Effects of duration of water stress at different growth stages on growth and yield of soybeans (Glycine max (L) Merrill) : a thesis presented in partial fulfilment of the requirements for the degree of Master of Agriculture in Plant Science at Massey University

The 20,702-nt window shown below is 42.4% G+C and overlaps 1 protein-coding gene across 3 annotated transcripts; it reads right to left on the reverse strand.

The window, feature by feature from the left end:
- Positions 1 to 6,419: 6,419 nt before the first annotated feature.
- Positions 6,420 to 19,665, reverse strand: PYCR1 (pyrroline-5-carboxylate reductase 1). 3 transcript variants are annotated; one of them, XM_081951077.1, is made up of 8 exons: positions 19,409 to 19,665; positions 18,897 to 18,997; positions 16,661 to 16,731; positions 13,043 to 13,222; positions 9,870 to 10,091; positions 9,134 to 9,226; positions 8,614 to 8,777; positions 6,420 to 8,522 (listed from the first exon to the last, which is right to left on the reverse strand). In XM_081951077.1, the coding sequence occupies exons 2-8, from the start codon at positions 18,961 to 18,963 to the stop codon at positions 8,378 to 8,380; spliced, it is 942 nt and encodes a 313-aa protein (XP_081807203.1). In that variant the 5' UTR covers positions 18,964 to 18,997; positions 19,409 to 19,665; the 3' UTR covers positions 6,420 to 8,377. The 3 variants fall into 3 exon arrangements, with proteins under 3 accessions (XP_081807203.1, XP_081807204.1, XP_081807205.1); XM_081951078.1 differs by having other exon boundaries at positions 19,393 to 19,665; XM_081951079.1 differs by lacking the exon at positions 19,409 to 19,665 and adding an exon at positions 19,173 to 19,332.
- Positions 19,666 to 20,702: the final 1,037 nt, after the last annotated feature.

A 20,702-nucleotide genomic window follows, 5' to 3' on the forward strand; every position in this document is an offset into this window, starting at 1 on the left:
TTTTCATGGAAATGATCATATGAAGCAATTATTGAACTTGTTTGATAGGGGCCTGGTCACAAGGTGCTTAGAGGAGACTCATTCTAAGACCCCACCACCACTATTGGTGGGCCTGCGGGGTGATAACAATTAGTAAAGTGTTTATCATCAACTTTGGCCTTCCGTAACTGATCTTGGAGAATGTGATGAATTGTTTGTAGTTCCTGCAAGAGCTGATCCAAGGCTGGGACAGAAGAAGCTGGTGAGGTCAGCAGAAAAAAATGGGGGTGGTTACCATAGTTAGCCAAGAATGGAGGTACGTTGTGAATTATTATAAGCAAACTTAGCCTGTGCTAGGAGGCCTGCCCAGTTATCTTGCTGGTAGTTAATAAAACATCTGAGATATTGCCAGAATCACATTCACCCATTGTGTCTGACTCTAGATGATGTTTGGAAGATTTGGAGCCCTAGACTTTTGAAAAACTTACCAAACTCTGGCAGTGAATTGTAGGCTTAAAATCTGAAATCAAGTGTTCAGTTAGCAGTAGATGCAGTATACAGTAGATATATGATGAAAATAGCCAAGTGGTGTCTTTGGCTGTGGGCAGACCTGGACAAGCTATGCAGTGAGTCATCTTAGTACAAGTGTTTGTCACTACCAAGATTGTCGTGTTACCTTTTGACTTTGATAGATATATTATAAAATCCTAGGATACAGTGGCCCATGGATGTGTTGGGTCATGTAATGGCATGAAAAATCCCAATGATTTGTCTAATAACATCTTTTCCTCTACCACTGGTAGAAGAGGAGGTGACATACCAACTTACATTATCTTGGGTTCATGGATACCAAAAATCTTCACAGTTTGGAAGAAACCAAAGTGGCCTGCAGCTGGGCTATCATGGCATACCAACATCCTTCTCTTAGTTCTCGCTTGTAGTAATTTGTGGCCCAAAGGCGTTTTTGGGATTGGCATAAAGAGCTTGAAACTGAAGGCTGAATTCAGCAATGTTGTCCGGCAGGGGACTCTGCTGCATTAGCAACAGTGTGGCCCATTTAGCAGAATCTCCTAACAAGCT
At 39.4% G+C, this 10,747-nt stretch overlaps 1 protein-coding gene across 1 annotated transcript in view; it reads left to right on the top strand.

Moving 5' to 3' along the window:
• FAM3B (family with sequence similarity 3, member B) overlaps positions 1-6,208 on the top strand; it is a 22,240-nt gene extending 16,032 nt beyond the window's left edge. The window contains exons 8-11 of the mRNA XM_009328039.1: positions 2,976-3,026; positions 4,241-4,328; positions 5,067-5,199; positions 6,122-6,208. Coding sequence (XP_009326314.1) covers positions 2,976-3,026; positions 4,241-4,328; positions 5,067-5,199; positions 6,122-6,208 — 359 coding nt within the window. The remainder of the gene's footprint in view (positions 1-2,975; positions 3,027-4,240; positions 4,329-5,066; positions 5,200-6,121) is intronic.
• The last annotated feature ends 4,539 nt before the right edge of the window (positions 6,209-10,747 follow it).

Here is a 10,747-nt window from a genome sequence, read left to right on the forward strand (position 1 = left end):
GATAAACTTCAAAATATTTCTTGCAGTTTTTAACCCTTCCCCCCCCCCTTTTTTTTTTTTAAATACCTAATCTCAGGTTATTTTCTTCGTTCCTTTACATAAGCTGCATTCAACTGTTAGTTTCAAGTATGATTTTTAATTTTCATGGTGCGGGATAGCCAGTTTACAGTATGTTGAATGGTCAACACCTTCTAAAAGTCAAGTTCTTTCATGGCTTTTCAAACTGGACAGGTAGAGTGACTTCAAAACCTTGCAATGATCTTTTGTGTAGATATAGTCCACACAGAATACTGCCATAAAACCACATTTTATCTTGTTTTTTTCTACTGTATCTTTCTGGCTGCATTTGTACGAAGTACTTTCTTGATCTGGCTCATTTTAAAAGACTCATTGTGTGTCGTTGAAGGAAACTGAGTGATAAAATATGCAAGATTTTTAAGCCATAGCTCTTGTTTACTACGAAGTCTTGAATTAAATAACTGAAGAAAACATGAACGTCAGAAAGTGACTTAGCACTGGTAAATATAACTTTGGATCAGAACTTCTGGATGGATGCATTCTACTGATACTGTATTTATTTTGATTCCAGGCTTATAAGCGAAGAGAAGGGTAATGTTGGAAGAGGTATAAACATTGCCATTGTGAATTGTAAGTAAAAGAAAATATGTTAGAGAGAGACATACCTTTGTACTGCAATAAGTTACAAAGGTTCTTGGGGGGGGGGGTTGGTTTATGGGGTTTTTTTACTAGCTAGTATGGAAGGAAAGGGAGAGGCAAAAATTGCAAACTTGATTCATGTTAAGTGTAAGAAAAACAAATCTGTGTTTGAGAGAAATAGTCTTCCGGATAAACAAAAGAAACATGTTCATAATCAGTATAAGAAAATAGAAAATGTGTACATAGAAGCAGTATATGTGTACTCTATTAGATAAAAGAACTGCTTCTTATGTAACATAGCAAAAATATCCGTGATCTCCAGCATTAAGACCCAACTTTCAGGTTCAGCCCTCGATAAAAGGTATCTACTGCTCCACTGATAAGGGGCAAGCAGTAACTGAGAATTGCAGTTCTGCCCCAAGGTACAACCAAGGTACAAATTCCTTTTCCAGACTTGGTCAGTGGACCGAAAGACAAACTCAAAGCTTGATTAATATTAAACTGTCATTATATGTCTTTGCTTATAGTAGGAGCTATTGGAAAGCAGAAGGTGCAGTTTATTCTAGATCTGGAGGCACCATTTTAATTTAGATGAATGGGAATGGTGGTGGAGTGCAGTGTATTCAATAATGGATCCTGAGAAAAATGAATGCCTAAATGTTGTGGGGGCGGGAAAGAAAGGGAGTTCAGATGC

Four soybean cultivars (viz. Evans, Geiso, Maple Arrow and S.J.4) were subjected to water stress at three different reproductive growth stages: i)entire reproductive growth stages (R1 to R7) ii) early reproductive growth stages (R1 to R4) and iii) late reproductive growth (R4 to R7). The experiment was conducted in the climate laboratory at the Plant Physiology Division D.S.I.R. Palmerston North, New Zealand, with 31°/23°c (day/night temperature) 70/90% RH (day/night relative humidity) and 14 hours photoperiod. The growth and development of the soybeans were markedly affected by water stress. Leaf area, final plant length, number of nodes and total plant dry weight from the stress treatments were reduced. Seed yield per plant from the three stress treatments were only 10.7, 49.6, and 24.1% relative to that of control treatment. The response of soybean yield depended on both the timing and the duration of stress in relation to growth stages whilst some other plant characters such as plant length and the number of nodes responded more to the timing rather than the duration of stress. Cultivars with the determinate growth type (viz. Evans and Maple Arrow) were apparently more sensitive to stress at the early phase of reproductive growth (R1 to R4) whilst the indeterminate growth type (viz. Geiso and S.J.4) were more sensitive to water stress at the later phase of reproductive growth (R4 to R7). The number of pods per plant was the most important yield component in determining yield although in Evans and the early stress treatment the average seed weight was the most important component. The rank of cultivars, from low to high sensitivity to water stress is Maple Arrow, Evans, Geiso and S.J.4. S.J.4 also reacted differently from the other three cultivars in many aspects. The drought tolerance test estimated through a measurment of electrolyte leakage from the cells was used and discussed. Two methods of genotype x environment interaction analysis (regression analysis and discriminant analysis) were used. The discriminant analysis had some advantages in the study of GE interaction e.g. it could be done with several characters at once and compared with the regression method it could be used with a much lesser number of cultivars and environments. Key words: Soybeans, water stress, growth stages, yield and yield components, drought tolerance test, GE interaction, discriminant analysis, principal component analysis.